When the glue is set, the second patch, which fits the hole, will be epoxied on top of the lower layer. This should be stronger than the original deck, if I make it properly. I will probably put a screw in at each corner, just for back up, as I don't trust my gluing all that much. Once all set there will be quite a bit of tidying up to do. (I am resealing all the hatches in the vain hope of making them fully watertight).

6 September 2014

Fantastic English Raid 66nm over a week

The English Raid was great fun. We got there a few days early as we had a flat booked at Mylor Harbour. That meant we could sail out amongst the Tall Ships, which were parading and then setting off for London. Absolutely wonderful to see and sail right in the midst of these huge ships and cutters.

The Raid was god fun, with light hearted racing around Carrick Roads, with picnics ashore and cream teas at the seaside Pandora Inn at Restronguet. The weather was fabulous. Sunny and breezy in the day and sunny and calm in the evening. Only slight disappointment was that we didn't go down to the Helford River, as the east wind would have made it hard for the smaller boats.

Brought Daisy G home. Decided it wasn't worth launching back at Poole for just a couple of weekends at the most. So the winter tinkering season is about to get underway.

27 August 2014

Off to the Raid

I went down to the marina today to pick up Daisy G and take her home and then down to Cornwall. Expected to be a while getting her in, but found that they had brought her ashore, pressure washed her and she was waiting on a stand. 10 minutes later she was on the trailer and we were on our way home. Don't plan to bring her back to Poole this season, it will hardly be worth it.

26 August 2014

Getting ready for hauling out. 7 nm

I will be getting Daisy G out this week to take to the English Raid in Falmouth next week. I sailed over to Redhorn Quay and used the calm weather to lower the masts and pump her out. I used the little Rule clone pump I bought at a boat jumble last February and it was fantastic. 10 minutes to pump both tanks dry. Far quicker than the manual pump, and I have never got the stern tank pumped dry before. I don't know how much it has drained the battery, but not to much in 10 minutes.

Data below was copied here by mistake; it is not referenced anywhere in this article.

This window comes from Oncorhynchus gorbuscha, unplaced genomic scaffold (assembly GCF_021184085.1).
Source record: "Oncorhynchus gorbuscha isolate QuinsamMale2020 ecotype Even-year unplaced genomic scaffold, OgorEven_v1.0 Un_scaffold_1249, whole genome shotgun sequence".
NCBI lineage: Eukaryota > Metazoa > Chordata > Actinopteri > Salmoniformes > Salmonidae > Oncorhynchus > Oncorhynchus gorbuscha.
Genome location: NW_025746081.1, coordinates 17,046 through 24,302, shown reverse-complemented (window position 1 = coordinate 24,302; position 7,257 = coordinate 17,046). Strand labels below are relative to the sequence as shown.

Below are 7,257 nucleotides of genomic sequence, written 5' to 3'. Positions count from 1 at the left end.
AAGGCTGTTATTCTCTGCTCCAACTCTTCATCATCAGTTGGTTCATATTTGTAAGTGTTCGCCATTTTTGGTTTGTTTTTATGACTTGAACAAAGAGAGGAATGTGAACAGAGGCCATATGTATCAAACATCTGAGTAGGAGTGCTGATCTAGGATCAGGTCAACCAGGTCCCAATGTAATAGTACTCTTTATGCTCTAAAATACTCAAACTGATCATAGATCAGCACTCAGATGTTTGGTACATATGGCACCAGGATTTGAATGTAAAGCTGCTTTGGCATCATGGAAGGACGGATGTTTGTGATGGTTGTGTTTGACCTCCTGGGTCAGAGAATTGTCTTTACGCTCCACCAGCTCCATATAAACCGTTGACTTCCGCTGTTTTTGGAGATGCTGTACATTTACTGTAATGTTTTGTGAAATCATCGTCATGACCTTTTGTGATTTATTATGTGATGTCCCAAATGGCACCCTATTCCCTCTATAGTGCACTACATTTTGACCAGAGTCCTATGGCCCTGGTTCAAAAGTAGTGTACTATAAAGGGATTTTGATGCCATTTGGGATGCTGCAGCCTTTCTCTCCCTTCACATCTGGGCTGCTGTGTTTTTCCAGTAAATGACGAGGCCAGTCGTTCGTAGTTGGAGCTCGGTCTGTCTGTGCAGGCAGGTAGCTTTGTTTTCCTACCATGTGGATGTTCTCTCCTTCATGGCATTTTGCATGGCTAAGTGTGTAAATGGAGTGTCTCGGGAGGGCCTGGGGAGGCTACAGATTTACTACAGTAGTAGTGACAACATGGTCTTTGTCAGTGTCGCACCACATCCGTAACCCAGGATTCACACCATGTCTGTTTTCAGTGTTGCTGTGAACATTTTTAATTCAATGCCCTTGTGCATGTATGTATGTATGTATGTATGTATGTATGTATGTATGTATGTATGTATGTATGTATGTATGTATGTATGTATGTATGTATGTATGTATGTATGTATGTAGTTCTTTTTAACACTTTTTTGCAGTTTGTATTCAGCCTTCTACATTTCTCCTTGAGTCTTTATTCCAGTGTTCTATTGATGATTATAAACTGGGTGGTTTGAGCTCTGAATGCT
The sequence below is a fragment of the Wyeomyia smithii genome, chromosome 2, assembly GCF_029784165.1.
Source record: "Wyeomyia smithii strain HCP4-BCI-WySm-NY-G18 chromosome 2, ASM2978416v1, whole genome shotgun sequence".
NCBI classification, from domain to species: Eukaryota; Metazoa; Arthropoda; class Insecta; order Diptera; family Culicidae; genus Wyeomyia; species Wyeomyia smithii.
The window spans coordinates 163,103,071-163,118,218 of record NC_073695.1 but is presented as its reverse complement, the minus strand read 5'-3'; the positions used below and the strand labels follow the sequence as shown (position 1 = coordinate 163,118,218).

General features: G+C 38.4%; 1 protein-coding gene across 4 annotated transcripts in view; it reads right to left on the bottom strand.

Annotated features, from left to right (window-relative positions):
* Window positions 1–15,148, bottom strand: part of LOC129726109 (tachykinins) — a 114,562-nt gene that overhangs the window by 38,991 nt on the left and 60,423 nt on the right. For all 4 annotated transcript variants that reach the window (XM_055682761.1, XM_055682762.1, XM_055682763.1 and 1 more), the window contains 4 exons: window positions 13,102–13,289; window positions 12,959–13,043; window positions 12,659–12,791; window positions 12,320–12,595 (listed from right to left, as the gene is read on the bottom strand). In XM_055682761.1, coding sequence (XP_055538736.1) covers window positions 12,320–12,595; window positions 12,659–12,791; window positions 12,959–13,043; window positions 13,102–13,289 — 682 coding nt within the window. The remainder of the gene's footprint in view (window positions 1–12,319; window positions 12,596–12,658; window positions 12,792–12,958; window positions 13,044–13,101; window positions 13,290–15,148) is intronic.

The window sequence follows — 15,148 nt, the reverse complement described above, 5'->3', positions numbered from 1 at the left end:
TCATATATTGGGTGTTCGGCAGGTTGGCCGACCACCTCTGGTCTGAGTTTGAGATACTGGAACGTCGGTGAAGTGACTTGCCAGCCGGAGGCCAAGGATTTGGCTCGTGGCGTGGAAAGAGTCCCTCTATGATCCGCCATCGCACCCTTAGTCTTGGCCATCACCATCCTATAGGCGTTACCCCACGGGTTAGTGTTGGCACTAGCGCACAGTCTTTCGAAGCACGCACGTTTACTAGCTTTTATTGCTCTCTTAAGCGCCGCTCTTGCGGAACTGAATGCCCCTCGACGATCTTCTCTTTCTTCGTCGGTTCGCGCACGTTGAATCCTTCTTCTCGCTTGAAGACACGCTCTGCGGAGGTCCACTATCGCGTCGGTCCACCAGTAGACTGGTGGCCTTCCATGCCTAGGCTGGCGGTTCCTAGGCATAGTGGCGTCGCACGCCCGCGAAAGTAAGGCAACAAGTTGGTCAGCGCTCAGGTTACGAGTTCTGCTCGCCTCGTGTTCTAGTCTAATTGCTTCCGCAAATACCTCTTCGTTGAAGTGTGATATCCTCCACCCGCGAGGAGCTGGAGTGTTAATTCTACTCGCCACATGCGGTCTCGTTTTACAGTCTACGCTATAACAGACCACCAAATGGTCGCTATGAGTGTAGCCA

I have fitted a device to the battery to check the charge. I forget what it is called, but it flashes green when charged, orange when getting low and red when needing recharging. I think it works. When I have everything one, it was flashing orange. When I turned them off and the sun was shining, it flashed green after just a short while. So hopefully it is doing something useful and not draining the battery by itself.

21 August 2014

Getting ready for deck repairs

The cockpit bench is cracking near the stern, where I stand on it getting onto or off the stern ladder. I think the plywood is probably a bit too thin for its job here. I have marked the limit of each branch of the crack with a dot and marked out a triangle which covers the whole area I want to replace. I can't do any work directly on it until I get her home for the winter, but I have started preparing for the repair

I will cut out the cracked area with my Bosch multitool. Just to practice, I have cut out a 6mm ply patch from a larger sheet using the multitool and it works brilliantly. Far neater and quicker than a jigsaw, which requires drilling holes for the blade to plunge through. The multitool blade just shakes its way through in a couple of minutes.

Then I cut out a larger patch, which will go under the hole in the deck, when that is bonded in, the finishing patch "should" just drop into place. Then a bit of filling, sanding and painting and all should be better than new. I will glue in the under patch using the blind patching technique I used on my old fibreglass dinghy many years ago, which worked remarkably well. But I can t do it yet as It will take a few days (waiting for epoxy to cure mainly), and I need to get the plywood thoroughly dry. Rain has got in so the area is damp.

18 August 2014

Maintenance day

Just down to Daisy G for the day to do some work on her. No sailing, just motored in to the pontoon. It was very windy in any case, up to F6 forecast. I have got my sail back from Concept sails. They just replaced the panel I had ripped, so good as new. Very good service, sail fixed and back on boat in under a week for £40.

I fixed a GRP tent hoop across the cockpit to brace the new sprayhood extension and this works well. Holds it up nicely and will stop rain pooling on it. I didn't even need to cut it to size, it just fitted. The ends are slotted into drilled oak blocks that I screwed to the outside of the coamings. when not in use, the hoops breaks down into short lengths and is rolled up in the extension which is lashed under the boom gallows.

11 August 2014